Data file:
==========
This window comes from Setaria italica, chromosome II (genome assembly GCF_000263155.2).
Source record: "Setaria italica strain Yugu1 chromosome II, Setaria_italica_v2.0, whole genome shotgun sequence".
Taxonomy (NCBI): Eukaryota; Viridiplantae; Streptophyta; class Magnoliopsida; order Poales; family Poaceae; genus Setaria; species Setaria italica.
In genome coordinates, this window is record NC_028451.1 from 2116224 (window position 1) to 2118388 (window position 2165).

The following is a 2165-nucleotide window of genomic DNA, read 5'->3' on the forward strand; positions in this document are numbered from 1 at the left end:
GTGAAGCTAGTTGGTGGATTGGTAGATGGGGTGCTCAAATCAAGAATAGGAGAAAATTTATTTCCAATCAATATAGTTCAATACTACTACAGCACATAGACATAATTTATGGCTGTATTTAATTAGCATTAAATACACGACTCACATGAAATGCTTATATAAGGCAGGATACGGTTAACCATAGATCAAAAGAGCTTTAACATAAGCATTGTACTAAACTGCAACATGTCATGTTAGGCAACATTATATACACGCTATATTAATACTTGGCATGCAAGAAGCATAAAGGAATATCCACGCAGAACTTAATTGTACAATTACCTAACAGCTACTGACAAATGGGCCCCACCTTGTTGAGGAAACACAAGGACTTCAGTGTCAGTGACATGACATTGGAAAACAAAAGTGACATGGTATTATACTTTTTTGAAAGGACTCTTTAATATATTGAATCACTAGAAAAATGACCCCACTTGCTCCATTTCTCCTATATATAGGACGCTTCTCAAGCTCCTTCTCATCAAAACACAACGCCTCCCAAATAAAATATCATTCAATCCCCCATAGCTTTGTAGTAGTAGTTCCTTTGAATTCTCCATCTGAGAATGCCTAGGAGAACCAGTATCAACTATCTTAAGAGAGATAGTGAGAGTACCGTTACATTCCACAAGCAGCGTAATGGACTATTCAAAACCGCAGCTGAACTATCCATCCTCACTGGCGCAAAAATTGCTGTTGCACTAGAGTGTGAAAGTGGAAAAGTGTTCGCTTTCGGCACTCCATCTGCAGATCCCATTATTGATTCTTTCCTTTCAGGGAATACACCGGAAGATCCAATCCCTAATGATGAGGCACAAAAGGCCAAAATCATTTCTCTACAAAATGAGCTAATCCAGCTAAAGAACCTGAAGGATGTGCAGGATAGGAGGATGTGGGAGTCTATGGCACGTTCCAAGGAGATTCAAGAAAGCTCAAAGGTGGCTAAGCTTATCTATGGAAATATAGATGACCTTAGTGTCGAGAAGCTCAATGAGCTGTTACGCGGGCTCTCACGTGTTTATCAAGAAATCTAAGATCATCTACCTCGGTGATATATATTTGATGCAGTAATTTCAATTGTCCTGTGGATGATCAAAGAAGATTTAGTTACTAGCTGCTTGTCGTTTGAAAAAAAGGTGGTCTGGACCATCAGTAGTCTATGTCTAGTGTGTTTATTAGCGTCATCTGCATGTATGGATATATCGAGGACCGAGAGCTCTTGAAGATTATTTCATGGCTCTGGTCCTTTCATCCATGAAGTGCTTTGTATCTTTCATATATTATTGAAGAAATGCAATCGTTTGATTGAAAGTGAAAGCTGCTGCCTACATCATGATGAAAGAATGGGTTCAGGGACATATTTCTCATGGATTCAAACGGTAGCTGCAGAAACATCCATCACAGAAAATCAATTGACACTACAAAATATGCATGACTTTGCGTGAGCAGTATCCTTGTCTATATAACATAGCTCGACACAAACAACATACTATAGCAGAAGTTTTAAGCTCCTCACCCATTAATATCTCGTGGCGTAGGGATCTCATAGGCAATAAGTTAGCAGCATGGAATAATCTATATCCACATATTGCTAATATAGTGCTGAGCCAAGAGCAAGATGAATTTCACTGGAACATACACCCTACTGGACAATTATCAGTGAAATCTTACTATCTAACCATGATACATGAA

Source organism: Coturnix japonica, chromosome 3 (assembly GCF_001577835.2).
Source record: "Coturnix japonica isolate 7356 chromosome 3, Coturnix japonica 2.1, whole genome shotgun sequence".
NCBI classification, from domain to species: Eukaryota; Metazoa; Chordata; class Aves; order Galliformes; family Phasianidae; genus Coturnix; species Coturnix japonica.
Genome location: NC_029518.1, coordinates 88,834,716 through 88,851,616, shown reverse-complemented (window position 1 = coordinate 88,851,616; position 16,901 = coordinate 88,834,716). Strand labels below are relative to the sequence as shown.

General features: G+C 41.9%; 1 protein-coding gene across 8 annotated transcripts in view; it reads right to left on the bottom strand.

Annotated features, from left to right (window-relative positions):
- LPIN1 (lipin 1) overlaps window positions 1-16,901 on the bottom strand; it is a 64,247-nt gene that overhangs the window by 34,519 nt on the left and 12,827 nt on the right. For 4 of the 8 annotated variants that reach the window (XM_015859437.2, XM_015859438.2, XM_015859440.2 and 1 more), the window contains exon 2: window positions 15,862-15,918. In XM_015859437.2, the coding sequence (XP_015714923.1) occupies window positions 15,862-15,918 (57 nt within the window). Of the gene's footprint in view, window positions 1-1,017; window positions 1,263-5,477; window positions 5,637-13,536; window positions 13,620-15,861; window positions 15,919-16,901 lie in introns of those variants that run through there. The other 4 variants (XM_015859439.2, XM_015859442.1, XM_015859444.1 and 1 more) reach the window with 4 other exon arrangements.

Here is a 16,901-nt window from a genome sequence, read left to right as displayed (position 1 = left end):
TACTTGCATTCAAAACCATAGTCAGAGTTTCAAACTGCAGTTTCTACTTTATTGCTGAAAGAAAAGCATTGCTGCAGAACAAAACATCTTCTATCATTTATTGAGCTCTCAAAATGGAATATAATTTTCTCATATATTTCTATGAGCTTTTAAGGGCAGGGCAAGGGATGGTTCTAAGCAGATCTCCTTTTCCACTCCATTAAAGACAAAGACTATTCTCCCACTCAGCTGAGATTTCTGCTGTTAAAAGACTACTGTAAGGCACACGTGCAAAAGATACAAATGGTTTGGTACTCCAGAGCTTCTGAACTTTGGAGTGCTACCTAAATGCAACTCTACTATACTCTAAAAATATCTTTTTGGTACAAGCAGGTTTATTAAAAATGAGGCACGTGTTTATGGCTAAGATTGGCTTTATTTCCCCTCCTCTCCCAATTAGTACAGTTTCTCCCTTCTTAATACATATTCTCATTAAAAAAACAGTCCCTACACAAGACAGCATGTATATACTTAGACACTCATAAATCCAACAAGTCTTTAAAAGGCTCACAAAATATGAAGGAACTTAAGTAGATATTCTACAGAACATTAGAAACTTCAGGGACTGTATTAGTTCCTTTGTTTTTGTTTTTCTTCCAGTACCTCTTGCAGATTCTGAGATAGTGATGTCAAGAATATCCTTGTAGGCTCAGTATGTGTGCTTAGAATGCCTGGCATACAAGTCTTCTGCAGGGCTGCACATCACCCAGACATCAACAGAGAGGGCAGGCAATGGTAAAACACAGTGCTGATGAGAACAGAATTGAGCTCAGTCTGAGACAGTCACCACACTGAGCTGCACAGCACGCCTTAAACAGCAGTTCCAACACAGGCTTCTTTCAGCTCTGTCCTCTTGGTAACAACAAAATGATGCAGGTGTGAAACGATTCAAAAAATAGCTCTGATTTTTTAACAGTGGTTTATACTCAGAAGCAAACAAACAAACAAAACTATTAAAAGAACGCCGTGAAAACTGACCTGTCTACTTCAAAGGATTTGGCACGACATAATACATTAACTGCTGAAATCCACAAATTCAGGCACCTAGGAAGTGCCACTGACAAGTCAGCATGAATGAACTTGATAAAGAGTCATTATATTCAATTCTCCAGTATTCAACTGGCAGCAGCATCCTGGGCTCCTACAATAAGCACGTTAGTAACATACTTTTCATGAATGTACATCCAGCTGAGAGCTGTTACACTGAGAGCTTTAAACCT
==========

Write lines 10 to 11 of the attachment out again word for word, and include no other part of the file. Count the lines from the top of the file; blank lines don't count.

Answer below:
Genome location: NC_029518.1, coordinates 88,834,716 through 88,851,616, shown reverse-complemented (window position 1 = coordinate 88,851,616; position 16,901 = coordinate 88,834,716). Strand labels below are relative to the sequence as shown.

General features: G+C 41.9%; 1 protein-coding gene across 8 annotated transcripts in view; it reads right to left on the bottom strand.